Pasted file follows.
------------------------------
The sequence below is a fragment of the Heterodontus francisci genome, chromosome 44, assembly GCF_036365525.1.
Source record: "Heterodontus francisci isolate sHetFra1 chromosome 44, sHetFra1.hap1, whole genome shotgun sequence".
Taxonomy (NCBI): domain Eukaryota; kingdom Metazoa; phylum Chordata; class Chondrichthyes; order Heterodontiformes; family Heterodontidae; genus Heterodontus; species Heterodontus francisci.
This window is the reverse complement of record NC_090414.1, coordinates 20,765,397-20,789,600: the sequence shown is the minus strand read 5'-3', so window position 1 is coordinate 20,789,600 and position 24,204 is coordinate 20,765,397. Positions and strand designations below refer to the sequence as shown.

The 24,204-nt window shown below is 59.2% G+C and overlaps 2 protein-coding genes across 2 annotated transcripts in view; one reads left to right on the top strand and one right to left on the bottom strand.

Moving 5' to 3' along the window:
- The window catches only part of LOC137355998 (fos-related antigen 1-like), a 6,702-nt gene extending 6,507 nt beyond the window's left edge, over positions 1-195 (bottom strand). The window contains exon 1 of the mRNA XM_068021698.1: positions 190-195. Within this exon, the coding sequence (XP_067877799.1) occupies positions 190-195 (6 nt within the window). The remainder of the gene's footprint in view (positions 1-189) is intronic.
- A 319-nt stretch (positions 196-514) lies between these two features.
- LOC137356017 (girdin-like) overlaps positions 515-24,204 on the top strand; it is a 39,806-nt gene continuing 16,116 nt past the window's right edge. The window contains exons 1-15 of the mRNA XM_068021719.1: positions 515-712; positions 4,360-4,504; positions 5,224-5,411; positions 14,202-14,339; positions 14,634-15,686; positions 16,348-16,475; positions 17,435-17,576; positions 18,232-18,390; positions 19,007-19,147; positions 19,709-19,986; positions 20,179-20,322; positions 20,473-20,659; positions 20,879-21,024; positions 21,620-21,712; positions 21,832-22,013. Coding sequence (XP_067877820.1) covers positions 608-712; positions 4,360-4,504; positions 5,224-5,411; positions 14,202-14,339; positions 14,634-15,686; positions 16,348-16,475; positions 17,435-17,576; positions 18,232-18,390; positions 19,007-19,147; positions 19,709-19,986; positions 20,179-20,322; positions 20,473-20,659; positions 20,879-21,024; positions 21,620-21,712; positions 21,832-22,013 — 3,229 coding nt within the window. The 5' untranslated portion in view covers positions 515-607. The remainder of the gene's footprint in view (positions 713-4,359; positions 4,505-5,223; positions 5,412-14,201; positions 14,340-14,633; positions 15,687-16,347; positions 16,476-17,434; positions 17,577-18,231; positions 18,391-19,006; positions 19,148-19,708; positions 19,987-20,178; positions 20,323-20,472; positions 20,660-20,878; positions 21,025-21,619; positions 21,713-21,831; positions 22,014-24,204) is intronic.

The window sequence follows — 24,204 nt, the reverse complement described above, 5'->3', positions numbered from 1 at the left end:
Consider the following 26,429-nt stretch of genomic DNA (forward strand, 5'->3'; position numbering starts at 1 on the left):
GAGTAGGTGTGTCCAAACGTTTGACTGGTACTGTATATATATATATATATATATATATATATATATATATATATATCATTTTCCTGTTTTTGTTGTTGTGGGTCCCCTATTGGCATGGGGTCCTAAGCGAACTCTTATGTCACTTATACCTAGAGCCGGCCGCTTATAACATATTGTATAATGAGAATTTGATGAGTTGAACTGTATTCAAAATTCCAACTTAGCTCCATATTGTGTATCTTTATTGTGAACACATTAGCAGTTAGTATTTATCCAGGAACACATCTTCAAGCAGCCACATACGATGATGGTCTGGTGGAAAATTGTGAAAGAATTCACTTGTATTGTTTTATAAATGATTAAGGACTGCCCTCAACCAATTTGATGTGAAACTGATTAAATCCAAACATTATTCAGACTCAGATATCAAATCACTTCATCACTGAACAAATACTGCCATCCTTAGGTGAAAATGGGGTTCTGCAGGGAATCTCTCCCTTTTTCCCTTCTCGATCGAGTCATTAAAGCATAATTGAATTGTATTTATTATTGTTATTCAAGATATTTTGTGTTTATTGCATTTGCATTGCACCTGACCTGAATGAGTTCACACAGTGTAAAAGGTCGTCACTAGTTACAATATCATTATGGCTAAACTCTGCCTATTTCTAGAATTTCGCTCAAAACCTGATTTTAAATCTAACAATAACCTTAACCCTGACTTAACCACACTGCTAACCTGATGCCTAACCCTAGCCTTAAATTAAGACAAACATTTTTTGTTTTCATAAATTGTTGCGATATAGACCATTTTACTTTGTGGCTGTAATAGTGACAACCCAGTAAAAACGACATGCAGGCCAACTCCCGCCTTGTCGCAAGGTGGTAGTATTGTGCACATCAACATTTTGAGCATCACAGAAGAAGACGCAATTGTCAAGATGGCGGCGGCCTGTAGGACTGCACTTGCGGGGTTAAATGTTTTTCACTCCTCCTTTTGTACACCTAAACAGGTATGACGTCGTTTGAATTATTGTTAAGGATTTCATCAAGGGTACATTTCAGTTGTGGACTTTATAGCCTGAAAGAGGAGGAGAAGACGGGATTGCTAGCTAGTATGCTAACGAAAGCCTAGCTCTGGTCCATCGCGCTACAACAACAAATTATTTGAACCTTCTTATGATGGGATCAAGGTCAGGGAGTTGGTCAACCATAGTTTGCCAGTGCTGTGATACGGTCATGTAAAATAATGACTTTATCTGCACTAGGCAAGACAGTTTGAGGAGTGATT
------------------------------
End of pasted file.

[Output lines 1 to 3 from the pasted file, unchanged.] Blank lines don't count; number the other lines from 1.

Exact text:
The sequence below is a fragment of the Heterodontus francisci genome, chromosome 44, assembly GCF_036365525.1.
Source record: "Heterodontus francisci isolate sHetFra1 chromosome 44, sHetFra1.hap1, whole genome shotgun sequence".
Taxonomy (NCBI): domain Eukaryota; kingdom Metazoa; phylum Chordata; class Chondrichthyes; order Heterodontiformes; family Heterodontidae; genus Heterodontus; species Heterodontus francisci.